Physics Stack Exchange is a question and answer site for active researchers, academics and students of physics. Join them; it only takes a minute:

Sign up
Here's how it works:
  1. Anybody can ask a question
  2. Anybody can answer
  3. The best answers are voted up and rise to the top

Maxwell's equations allow for wave solutions via oscillations between electric and magnetic field content.

Couldn't we generate electric waves also if that solution didn't exists? Imagine there was no magnetic field, only the electric field. If at one point in space we generated an electric field nicely varying in a sinus pattern of constant frequency, wouldn't this propagate with light speed, just like a plane EM-wave of that frequency, even though there was no magnetic field?

share|cite|improve this question
Thanks for the answers. I see now that it wasn't a good idea to phrase the question in terms of an imaginary electric field w/o magnetic field. Either we talk about EM or not. I was more wondering about varying masses and their gravitational fields, maybe I'll ask about that separately. Sorry,this was my first try at a SE question. – Wave Jan 12 '13 at 19:06
up vote 0 down vote accepted

No, it does not propagate. A low frequency electric field is a near field - it may depend on time but its distance-dependence is such that this field decays as $1/R^2$ at best. The propagating part of a low-frequency field ($\propto 1/R$) has a magnetic component too.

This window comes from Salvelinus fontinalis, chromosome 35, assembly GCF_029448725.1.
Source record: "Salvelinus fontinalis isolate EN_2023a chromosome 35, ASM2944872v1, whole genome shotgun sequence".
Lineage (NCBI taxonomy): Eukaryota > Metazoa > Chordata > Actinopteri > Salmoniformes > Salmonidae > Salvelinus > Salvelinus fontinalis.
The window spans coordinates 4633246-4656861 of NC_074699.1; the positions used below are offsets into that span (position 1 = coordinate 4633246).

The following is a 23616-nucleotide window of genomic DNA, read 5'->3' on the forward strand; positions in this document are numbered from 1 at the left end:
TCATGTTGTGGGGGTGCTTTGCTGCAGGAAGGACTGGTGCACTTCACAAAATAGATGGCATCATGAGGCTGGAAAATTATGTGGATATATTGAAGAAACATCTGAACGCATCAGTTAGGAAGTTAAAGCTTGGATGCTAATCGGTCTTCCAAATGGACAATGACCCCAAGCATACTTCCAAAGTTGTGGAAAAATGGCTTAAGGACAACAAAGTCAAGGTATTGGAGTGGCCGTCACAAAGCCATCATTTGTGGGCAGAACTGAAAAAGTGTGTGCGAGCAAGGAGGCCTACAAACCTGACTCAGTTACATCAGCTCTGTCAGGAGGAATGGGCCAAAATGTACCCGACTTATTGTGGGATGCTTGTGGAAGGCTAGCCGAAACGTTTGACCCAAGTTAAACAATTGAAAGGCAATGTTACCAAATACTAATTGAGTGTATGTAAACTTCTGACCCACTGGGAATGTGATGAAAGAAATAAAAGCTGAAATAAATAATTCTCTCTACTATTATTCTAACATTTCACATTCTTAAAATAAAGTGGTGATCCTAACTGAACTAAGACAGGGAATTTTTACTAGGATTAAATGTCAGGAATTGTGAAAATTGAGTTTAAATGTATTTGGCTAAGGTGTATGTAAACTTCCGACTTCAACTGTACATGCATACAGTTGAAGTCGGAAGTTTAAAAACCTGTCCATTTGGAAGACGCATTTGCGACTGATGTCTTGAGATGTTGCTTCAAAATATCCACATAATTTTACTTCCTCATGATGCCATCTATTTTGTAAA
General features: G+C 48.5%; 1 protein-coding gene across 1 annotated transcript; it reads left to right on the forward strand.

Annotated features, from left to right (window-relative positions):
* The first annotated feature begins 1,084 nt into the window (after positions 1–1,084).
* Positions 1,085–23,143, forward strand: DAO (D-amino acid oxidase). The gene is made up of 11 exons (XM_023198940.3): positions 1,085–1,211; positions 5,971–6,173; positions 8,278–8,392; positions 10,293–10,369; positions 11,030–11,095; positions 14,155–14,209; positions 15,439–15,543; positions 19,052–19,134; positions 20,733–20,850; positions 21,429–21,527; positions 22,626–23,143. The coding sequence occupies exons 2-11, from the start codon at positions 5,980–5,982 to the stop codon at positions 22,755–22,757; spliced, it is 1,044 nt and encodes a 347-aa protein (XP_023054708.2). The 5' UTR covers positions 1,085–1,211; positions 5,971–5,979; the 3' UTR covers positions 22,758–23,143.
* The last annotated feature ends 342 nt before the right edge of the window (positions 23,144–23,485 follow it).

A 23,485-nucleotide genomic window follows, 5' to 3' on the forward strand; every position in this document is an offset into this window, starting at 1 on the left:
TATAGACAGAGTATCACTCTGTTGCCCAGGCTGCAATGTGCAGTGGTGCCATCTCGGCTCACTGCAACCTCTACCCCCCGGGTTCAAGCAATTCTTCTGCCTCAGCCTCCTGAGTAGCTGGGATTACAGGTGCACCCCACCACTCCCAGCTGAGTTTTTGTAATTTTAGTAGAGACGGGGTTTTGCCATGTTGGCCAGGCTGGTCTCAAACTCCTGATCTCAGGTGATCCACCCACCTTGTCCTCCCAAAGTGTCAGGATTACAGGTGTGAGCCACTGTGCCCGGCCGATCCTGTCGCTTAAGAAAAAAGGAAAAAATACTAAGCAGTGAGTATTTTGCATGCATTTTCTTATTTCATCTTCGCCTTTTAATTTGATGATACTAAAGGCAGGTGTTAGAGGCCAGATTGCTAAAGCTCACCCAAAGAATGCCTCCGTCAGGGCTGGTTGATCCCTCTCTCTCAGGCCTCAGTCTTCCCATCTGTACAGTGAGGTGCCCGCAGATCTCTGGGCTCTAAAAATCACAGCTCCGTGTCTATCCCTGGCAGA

EDIT: The time-dependent field $E(t)$ has two terms: one is a near field and another is a propagating field $$E(t)=A_1/R^2+A_2\omega/R.$$ The propagating field strength is proportional to the frequency $\omega$ and is accompanied with a propagating magnetic field of the same strength. They can be small. A near magnetic field is smaller than a near electric field due to low frequency. So it is possible to have a variable electric field without variable magnetic field, but it does not propagate in reality. Light is a propagating EMF.

share|cite|improve this answer
So, the light that reaches us from a star fell off with 1/r^2, too, just because the area of a sphere increases like that, but the amplitude of the light waves pointing in our direction didn't change unlike the amplitude of the imagined oscillating e-field? – Wave Jan 12 '13 at 18:43

No. Why? Because the electromagnetic field is controlled by Maxwell's equations!

When you produce an oscillating electric field, it happens that the last of Maxwell's equation produces itself a magnetic field:

$$ \nabla \times \mathbf{B} = \frac{1}{c} \frac{\partial \mathbf{E}}{\partial t} +\;...$$

this means that whenever an electric field oscillates, a B field is generated in a certain way (and vice versa, as stated in another Maxwell's equation).

share|cite|improve this answer

Your Answer


By posting your answer, you agree to the privacy policy and terms of service.

Not the answer you're looking for? Browse other questions tagged or ask your own question.